Arnon Grunberg



On ‘operational considerations’ – Amira Hass In Haaretz:

‘Israel Defense Forces soldiers arrested Hamada (Mohammed) Tamimi in the early hours of Sunday, August 23, in his home in the West Bank village of Nabi Saleh. He was released on Wednesday, August 26, in the evening: Nobody interrogated him, nobody told him why he had been detained, nobody apologized for the false arrest.
“Suddenly the warden came to the cell and told me to get dressed because they were releasing me,” recalls Tamimi, 21. “I had just washed the only shirt I had, and it was still wet when I put it on. I coudn’t believe it.” He smiled while he told this to us; his eyes smiled too. But those were four days of emotional and physical torture for him and his family – the routine kind which so many Palestinians experience, which is not told and not reported.
“If they make a film about every family in our village, they’ll close Bollywood,” says his mother Manal, describing the routine.’


‘Haaretz has been closely following the Tamimis’ concern for their son. In January 2018, when a force from the Shin Bet and the police raided the prisoners’ cells in Ofer Prison, where he was serving a 20-month term for throwing stones at soldiers. The parents have been living in this dichotomy for years: determined not to remain silent – indeed, that’s how they educate their children – and yet afraid for their children.
Last Sunday the soldiers showed up on foot: Some came from the east, the others ascended from the wadi from the west. Hamada, who was awake and on the roof of his house, saw them when they were 25 meters away. He woke up his elder brother, Osama, and went to rouse their parents. Osama went up to the roof and saw the soldiers surrounding the house below, some of them entering the front yard.
He estimates that there were about 50 soldiers, with rifles. He went downstairs, saw soldiers behind the door preoccupied with something, and assumed that they were planning to break it down. One soldier saw him, stuck a gun through an opening in the door (whose glass was broken by his comrades long ago) and ordered him to open it – which was what Osama had planned to do in any case, so the door would not suffer further damage. When he opened it, the soldier again aimed the rifle at him, near his head.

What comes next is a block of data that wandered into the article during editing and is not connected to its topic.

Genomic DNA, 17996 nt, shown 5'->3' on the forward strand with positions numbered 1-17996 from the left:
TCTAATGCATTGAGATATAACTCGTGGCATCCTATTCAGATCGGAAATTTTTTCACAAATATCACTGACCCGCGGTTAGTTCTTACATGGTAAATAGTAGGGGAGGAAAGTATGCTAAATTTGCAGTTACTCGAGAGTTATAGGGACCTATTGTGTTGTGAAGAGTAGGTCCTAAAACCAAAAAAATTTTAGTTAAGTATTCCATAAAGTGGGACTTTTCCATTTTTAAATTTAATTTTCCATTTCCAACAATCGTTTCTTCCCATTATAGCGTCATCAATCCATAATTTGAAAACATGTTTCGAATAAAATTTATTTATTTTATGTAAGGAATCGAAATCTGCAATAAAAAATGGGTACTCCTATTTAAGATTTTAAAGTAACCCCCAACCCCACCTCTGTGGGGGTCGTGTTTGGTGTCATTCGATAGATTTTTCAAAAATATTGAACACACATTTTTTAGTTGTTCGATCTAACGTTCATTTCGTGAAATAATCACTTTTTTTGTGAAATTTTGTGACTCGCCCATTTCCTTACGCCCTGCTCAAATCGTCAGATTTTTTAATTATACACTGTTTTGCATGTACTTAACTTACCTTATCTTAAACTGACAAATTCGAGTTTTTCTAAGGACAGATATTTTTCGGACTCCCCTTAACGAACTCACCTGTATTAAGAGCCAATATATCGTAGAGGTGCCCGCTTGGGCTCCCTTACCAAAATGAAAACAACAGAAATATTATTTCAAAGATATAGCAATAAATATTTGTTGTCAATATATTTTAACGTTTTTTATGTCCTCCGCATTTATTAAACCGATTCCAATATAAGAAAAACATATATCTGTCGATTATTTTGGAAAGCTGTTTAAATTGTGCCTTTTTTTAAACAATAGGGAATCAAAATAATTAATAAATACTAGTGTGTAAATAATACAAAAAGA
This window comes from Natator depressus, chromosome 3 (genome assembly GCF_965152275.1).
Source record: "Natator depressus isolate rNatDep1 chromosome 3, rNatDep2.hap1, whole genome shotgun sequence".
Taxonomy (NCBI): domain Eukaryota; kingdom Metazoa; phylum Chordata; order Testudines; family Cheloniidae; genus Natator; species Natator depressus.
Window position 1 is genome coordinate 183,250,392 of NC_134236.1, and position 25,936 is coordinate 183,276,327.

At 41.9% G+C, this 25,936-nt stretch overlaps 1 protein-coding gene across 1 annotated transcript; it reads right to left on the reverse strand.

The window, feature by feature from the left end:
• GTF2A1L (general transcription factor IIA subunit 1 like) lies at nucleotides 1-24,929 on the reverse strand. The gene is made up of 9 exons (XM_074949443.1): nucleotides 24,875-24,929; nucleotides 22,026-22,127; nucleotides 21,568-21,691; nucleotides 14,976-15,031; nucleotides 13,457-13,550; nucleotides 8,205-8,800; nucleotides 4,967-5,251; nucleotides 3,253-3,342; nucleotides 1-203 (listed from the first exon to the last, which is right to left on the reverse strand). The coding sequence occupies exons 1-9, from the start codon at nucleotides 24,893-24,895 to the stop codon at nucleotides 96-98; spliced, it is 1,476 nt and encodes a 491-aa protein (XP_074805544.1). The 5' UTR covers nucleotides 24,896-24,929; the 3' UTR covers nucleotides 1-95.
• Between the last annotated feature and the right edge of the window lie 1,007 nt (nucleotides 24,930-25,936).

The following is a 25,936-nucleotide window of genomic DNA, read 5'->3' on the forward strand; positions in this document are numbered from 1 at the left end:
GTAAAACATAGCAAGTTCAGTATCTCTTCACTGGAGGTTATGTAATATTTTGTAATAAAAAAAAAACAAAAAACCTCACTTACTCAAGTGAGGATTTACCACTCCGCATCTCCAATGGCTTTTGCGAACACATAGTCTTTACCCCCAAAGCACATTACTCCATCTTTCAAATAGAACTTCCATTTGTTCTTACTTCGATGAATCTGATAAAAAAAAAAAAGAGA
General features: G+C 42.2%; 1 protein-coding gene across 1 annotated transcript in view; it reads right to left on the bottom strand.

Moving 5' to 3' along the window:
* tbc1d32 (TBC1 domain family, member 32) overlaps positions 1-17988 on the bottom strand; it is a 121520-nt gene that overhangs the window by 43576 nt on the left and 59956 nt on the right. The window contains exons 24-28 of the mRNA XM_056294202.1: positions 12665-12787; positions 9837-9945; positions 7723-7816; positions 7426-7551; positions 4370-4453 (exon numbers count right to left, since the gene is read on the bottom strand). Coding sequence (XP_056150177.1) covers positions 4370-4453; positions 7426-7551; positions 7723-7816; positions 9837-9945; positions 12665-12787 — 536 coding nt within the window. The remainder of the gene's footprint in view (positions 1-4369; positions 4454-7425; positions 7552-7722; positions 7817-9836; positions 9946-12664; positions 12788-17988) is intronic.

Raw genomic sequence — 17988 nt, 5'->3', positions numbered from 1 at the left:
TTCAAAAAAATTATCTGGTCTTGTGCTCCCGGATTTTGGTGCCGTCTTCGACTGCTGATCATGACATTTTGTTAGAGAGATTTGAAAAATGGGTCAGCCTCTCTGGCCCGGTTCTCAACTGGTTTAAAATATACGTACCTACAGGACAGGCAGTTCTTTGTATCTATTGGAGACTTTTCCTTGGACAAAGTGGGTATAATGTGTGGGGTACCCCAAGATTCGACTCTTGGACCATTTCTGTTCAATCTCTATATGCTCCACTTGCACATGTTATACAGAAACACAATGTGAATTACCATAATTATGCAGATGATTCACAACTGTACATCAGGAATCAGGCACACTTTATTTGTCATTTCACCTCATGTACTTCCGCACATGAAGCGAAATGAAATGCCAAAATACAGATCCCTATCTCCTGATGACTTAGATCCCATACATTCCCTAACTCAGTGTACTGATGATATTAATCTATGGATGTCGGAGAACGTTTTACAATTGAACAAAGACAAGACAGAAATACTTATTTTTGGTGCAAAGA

Meanwhile, Hamada woke up his parents, who woke up Samer and Rand, the youngest children. It was 3 A.M. Next door lives Bilal’s mother, Halima, 74, her daughter Nawal and her granddaughter Jana. They woke up when one of the soldiers shook the screen on the window of their room. Meanwhile, several soldiers entered Bilal’s and Manal’s apartment and walked around. Only one was wearing a face mask.
One of the soldiers again asked Bilal for his ID card, and when he asked why they didn’t answer. He addressed them in English. They didn’t really answer. At one point, when they had gotten Hamada’s ID card, the soldiers ordered him to get dressed and join them, and to take his medication with him.
“In other words, they knew that he’s ill,” concluded Manal, adding: “Samer was crying all the time, out of fear for his brother.”’


‘Nobody hit Tamimi. He noticed that one soldier took a selfie with him. He still doesn’t know why he was arrested. Evening fell, and he was driven to the Shin Bet’s Ayalon Prison, to a cell that had only a mattress. His parents didn’t know where he was or how he was doing. He was held in that same cell for three days, in precautionary coronavirus quarantine, and was allowed to go out to the yard for a breather two hours a day. On Monday, August 24, his stomach was growling: He hadn’t received food regularly, only bottles of water. Fortunately, two detainees from Bethlehem who passed by his cell when they were out in the yard, managed to collect some food for him from other detainees and from a criminal detainee, in charge of distributing food. Tamimi didn’t know that his parents were still going crazy with worry.’


‘On Wednesday Hamada’s parents knew that he would be brought for an extension of his detention before a judge, before the conclusion of the 96 hours since his arrest. Manal arrived at Ofer early in the morning. She waited. And waited. And waited. It was time for the judges’ lunch break. Afterward, the lawyer from the Al-Dameer Association for Human Rights said that Hamada wasn’t even on the list of detainees who’d continue to be kept in custody, and the police knew nothingAt about 5 P.M. the lawyer received a certificate of release from the Modi’in Ilit police.
In the evening Tamimi was transported handcuffed, his eyes uncovered, to the Maccabim checkpoint, and released there. Using the cellphone of two residents of the village of Beit Sira who were there, he called home. Within half an hour Bilal came to pick him up. Four of the family’s phones (not Hamada’s) and the camera were returned to Bilal on September 1. The IDF spokesperson told Haaretz Hamada “was arrested by order of the security forces and based on operational considerations.”’

Read the article here.

The random arrests for operational considerations are just one sign of the almighty power of a security apparatus and government that appears to be unable to deal effectively with COVID-19, but is still busy arresting Palestinians randomly, not to speak of shooting Palestinians randomly (see: here.)

Trampling the rights of people who should be considered citizens after more than 50 years, annexation or no annexation, might be sustainable, but it’s still wrong. Self-interested well-understood sometimes leads to acceptable outcomes, not always unfortunately.

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